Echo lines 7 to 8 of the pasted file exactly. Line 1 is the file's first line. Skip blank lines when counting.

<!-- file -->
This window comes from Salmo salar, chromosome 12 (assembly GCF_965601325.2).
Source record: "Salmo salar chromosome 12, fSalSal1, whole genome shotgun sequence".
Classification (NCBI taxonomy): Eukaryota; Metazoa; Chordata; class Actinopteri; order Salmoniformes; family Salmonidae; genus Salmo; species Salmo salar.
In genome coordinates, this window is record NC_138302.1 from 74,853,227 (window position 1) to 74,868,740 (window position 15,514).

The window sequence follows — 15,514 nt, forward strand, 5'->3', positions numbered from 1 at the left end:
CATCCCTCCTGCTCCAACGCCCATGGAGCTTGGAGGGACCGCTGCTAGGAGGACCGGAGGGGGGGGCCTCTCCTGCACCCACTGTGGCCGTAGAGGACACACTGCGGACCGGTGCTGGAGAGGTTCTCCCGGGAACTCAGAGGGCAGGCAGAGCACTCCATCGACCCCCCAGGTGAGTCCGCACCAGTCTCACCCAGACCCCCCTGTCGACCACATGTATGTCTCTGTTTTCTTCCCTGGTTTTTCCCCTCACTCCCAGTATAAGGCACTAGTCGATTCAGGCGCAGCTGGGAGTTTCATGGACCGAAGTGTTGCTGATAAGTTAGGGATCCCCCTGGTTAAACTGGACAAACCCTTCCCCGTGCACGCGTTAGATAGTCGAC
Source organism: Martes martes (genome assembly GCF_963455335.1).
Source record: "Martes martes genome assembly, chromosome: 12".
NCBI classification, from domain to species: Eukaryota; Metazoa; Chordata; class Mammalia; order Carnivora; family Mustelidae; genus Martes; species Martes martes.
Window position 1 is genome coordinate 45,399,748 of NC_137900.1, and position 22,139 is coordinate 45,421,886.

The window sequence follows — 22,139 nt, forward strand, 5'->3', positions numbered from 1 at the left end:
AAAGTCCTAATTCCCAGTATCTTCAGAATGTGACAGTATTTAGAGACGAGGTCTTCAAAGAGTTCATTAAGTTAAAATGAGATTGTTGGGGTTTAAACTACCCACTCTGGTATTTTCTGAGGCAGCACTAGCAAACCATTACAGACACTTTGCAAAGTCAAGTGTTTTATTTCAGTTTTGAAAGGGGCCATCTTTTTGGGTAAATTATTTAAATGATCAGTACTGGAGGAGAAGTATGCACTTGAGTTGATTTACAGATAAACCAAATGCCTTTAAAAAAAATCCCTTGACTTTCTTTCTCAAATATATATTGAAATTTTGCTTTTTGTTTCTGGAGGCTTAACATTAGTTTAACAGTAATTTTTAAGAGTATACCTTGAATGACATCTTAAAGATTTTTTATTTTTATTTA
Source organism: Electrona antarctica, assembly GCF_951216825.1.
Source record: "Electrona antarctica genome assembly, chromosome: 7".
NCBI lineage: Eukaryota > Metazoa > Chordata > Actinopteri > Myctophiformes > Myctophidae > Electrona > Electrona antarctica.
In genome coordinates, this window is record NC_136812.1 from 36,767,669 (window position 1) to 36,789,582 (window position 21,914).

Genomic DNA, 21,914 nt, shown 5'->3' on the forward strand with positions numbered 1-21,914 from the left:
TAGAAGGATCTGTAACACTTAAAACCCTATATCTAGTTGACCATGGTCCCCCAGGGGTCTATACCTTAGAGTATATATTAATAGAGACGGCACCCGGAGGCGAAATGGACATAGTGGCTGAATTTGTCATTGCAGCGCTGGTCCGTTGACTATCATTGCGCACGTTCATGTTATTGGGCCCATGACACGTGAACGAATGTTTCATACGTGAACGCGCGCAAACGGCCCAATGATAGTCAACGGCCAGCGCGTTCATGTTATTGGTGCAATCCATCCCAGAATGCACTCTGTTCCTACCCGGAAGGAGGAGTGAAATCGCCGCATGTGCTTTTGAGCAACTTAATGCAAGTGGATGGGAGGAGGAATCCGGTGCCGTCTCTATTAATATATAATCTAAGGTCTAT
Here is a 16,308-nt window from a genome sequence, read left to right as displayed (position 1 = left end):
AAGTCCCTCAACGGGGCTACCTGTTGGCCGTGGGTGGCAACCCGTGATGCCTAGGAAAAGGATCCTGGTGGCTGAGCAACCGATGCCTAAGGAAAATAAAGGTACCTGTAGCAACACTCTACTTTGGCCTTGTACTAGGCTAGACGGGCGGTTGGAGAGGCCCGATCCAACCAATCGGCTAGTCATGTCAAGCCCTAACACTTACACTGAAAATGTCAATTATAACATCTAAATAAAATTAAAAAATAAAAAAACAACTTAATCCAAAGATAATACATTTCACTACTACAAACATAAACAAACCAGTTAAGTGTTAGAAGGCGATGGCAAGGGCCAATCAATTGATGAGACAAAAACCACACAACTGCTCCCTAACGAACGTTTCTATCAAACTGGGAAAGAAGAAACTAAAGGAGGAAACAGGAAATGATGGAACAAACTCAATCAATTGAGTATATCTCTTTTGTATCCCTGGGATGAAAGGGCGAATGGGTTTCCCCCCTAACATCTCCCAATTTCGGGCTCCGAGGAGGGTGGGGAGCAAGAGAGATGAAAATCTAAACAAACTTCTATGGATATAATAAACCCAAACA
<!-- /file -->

Source organism: Martes martes (genome assembly GCF_963455335.1).
Source record: "Martes martes genome assembly, chromosome: 12".